The problem with hands

My inspiration for many years Meika.  Thanks for helping me to be a better teacher.

I recently started working with a new client and her dog.  The dog’s original owner passed away and was left with the sister.  This dog is the inspiration for this story.  I will not post names to protect the innocent( the dog’s) I was told that this dog was very shy of hands and had bitten several people even though this dog was toothless I am sure if he had teeth the bites would have been bad.  I met with my client and talked about her goals and about the dogs history with other dogs and people.  my client had been given all sorts of really bad advise as far as training for her new dog from squirting water in the dogs face to hitting the dog if he protested for grooming.  The person who had the dog before my client had groomed this dog in front of my client, she would pull out his ear hairs and eye brow hairs with tweezers and if the dog protested he was hit.  She cut his ear really bad and instead of treating the injury she pinched his ear until he screamed.  My client felt very uneasy about this approach which is why she sought out help of a more positive nature.

When I first met this dog I wanted him to feel safe so I immediately started playing a game with him called treat and retreat, a game I play with every new dog I meet regardless of what the issue is.  This very simple game helps to form some kind of a positive meeting and relationship between the dogs and myself before we start working.  I found this little guy to be very hand shy. Even though he has no teeth I treated him with the respect of a shark.  Hands are supposed to be a safe thing for dogs not a prediction of pain or punishment which is what this little guy had a lot of in his life when it came to handling.  it is very important that we teach new puppies that hands are predictable forms of reinforcement and not pain.  Still some in the pet care industry insist on doing some pretty rude things to very young puppies when it comes to normal mouthing.  One local vet told a puppy class client to grab the puppies lower jaw and squeeze really hard until the puppy let go and after the puppy screamed in protest.  Whatever happened to “do no harm”?  fortunately there are more great vets that do no harm then then the opposite and since the creation of the fear free vet visits and that certification it is getting better, just not fast enough for me and for a lot of puppies and dogs out there.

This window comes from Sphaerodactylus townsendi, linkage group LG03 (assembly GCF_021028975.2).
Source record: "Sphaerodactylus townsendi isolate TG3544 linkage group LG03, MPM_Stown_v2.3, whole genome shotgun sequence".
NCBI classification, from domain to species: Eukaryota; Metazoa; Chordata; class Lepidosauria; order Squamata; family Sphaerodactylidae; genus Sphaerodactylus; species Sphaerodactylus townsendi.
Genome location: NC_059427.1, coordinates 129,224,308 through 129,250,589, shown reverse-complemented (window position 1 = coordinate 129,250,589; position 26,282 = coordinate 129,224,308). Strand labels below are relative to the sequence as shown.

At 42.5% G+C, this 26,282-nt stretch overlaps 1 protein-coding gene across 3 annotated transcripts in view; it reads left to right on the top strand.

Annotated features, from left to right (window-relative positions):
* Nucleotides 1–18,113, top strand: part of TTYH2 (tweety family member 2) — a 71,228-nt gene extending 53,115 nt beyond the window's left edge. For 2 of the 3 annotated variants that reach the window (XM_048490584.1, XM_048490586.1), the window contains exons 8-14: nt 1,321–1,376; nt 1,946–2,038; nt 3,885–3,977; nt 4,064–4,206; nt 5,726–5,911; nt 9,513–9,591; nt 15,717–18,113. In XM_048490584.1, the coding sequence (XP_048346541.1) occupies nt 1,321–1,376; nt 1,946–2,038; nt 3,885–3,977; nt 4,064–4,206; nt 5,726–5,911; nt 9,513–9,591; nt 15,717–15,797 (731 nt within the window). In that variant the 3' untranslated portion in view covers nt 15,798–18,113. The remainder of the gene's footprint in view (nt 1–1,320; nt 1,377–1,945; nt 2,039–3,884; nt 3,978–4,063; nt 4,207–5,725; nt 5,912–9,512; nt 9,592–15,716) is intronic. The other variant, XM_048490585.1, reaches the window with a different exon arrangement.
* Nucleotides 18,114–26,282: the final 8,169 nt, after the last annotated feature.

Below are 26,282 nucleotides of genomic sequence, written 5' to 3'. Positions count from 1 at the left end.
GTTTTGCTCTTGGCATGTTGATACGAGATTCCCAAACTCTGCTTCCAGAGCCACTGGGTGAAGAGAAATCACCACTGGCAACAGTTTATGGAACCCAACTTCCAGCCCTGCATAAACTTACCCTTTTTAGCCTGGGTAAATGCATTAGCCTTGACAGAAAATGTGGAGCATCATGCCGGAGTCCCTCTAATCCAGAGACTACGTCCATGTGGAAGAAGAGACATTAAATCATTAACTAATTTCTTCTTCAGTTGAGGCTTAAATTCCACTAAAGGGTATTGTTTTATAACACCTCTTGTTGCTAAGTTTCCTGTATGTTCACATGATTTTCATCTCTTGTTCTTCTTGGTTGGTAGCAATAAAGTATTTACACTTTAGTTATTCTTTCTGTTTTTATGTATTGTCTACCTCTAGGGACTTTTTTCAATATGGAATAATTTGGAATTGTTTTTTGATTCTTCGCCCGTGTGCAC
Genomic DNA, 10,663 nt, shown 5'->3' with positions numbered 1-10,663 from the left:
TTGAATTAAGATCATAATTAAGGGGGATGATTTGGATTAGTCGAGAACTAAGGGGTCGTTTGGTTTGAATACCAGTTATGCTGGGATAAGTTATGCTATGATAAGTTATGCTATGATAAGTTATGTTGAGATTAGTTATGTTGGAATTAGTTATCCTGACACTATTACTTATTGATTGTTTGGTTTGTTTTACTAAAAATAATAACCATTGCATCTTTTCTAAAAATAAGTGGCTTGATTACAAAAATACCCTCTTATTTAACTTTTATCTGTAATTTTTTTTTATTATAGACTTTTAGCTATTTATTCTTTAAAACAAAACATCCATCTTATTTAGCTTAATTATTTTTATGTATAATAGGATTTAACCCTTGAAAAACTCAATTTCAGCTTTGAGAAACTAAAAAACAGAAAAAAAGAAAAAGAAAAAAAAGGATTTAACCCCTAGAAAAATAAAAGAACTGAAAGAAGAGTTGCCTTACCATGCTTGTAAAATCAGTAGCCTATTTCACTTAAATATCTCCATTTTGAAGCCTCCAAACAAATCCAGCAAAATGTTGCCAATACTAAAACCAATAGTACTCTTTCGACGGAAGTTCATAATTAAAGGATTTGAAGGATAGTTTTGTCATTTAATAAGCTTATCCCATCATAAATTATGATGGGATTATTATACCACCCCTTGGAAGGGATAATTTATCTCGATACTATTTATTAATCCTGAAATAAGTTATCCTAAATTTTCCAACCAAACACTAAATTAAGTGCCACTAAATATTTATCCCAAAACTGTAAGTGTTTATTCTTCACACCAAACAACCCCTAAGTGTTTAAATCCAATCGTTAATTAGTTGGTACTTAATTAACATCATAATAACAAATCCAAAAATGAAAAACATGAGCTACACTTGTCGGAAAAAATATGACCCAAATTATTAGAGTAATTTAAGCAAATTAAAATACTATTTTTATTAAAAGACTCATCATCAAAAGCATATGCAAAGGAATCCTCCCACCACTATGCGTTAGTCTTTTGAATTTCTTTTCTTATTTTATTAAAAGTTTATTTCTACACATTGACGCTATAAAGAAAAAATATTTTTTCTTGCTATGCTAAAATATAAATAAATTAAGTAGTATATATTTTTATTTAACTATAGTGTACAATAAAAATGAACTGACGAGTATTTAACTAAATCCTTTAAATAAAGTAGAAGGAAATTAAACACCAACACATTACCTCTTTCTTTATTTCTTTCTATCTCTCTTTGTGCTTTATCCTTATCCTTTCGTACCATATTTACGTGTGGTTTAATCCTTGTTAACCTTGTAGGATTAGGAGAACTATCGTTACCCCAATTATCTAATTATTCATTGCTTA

Since my first visit with my client her dog is doing much better with handling and his dog reactivity, I can touch his body and tell when he has had enough becasue he is learning he has other choice to ask for distance from the human hand which he did not know before.  I want to thank my client and her dog for being the inspiration for this story.  Remember hands can be a great tool for healing or a tool for injury.  Also remember that your dog is capable of hurting you everyday and chooses not too becasue of many different things which are beyond the scope of the story.  Please if you feel the need to ever hit your dog remember that fact that this animal could hurt you but could also save your life in an emergency.  Teach your dog or any animal that hands are safe and not to be feared, practice safe handling and give the same respect to your dog, cat horse or whatever you have and the rewards will be many.  Teach your dog that hands are not safe and you will get what you might not expect.

Thank you to Micha for being the inspiration for this story.

 

Dennis